In fact RNW was one of the first international broadcasters to experiment with the kind of direct listener contact that is now the norm in radio. In the 1980s, before the advent of the internet and handheld devices, I took part in some live phone-ins for the English service, which went out in some of the Saturday transmissions. There were four transmissions to different parts of the world, and we were amazed at how many people were prepared to make an international phone call just to speak to us.

Grassroots radio
These days, much of our two-way contact with international listeners is done online via Facebook, Twitter, and our websites and blogs. But on local stations, it’s much easier to get involved via the programmes themselves.

When I was at university in the UK in the early 1970s, I experienced at first-hand just how grassroots radio worked. On a sunny day, I walked across the deserted main square to the studio, and I said on the air that it was ideal weather to take a radio outside and sit in the main square listening to us. At the end of my show, I walked back across the square and there were several hundred people, and lots of radios playing our station. Coincidence? I’d like to think not. I believe that, at a very basic level, it demonstrated the power of radio in a small community.

For more details of World Radio Day 2012, and details of events around the world, visit the official website.

Discussion

Carif 14 February 2012 - 7:14am / USA

Radio Netherlands needs to take a cue from the BBC World Service by signing partnership agreements with local FM broadcasters in key locations around the world where there is a large population of audience capture.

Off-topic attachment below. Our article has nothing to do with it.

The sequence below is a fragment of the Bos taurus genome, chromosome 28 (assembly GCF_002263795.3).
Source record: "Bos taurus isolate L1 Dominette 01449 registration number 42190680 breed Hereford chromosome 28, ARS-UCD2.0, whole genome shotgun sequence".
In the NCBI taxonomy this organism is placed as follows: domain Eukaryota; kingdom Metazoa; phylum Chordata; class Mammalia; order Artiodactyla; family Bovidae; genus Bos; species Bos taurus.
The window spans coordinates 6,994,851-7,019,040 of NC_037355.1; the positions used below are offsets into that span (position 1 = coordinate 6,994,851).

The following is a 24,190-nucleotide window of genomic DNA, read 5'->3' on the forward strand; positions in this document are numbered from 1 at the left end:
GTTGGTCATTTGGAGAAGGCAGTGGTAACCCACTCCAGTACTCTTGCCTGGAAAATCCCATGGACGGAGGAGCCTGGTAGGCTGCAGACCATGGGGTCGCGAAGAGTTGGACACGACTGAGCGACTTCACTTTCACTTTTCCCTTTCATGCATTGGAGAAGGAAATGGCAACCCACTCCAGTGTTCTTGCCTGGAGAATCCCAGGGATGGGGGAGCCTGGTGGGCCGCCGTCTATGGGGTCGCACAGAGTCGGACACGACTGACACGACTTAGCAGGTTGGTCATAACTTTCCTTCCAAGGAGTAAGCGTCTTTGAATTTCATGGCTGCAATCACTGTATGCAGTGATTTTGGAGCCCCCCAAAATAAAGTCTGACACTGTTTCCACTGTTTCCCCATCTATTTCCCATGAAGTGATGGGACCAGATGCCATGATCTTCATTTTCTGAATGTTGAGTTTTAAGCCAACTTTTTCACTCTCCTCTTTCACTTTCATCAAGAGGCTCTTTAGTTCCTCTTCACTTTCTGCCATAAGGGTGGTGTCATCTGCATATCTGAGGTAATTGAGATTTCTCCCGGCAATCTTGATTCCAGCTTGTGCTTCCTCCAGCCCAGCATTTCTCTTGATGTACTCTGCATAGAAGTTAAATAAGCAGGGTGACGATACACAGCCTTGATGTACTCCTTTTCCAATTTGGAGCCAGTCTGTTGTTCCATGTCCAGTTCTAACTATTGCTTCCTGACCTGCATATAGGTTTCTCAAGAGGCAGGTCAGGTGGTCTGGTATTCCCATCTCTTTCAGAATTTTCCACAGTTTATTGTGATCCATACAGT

user avatar
Andy Sennitt 14 February 2012 - 1:31pm

We already do. We have over 3,000 media partners worldwide, including 600 in Africa.

Harry de Haan 15 February 2012 - 7:58am / Australia

and are they all going to re-broadcast Radio Netherlands Free Speech propaganda and sex lessons Andy, or will RNW-English continue to provide proper programs to some parts of the world ?

user avatar
Andy Sennitt 15 February 2012 - 4:47pm

We don't currently broadcast sex lessons, but your suggestion will be passed on to our radio producers :-) I don't know what you mean by 'proper programmes'. If you mean programmes about the Netherlands, or entertainment programmes, the Dutch government doesn't want us to do that any more. Providing information to countries where free speech is restricted is now the only task that RNW will have :-(

Mike Terry 13 February 2012 - 3:58pm / United Kingdom

A wonderful article that says so much about the importance of radio in breaking boundaries and freely communicating worldwide.

Concerned SW Listener 13 February 2012 - 1:06am / USA

I remember back to the 1980's when RN was in the top ten of SW broadcasters. Listening to RN in New Zealand as a young teenager via their Bonaire relay station was very special and the signal boomed in with the "His and Hers" program. I learnt a lot about Dutch life and where Hilversum in Holland was.

Just as TV has had to reinvent itself I think SW broadcasting needs too as well. Both from the programming and technology side. In relation to programming if it needs sponsorship and advertising then so be it. In the USA PBS and NPR rely heavily on sponsorship and I see this as an efficient support stream for national SW broadcasters as being no different. On the technology side I see DRM30 offering SW broadcaster, like RN, low cost program relaying to local FM services in Dutch dependencies and added marketing benefits with the media channels DRM30 offers. While the internet and podcasting has a place in programming mediums only "rf broadcasting" is the most effective and least likely to be blocked. In addition with very low cost Chinese digital SW radios now available the potential audience can increase due to easier frequency selection and clearer audio decoding with DSP receivers. It is time for RN to reinvent itself on SW.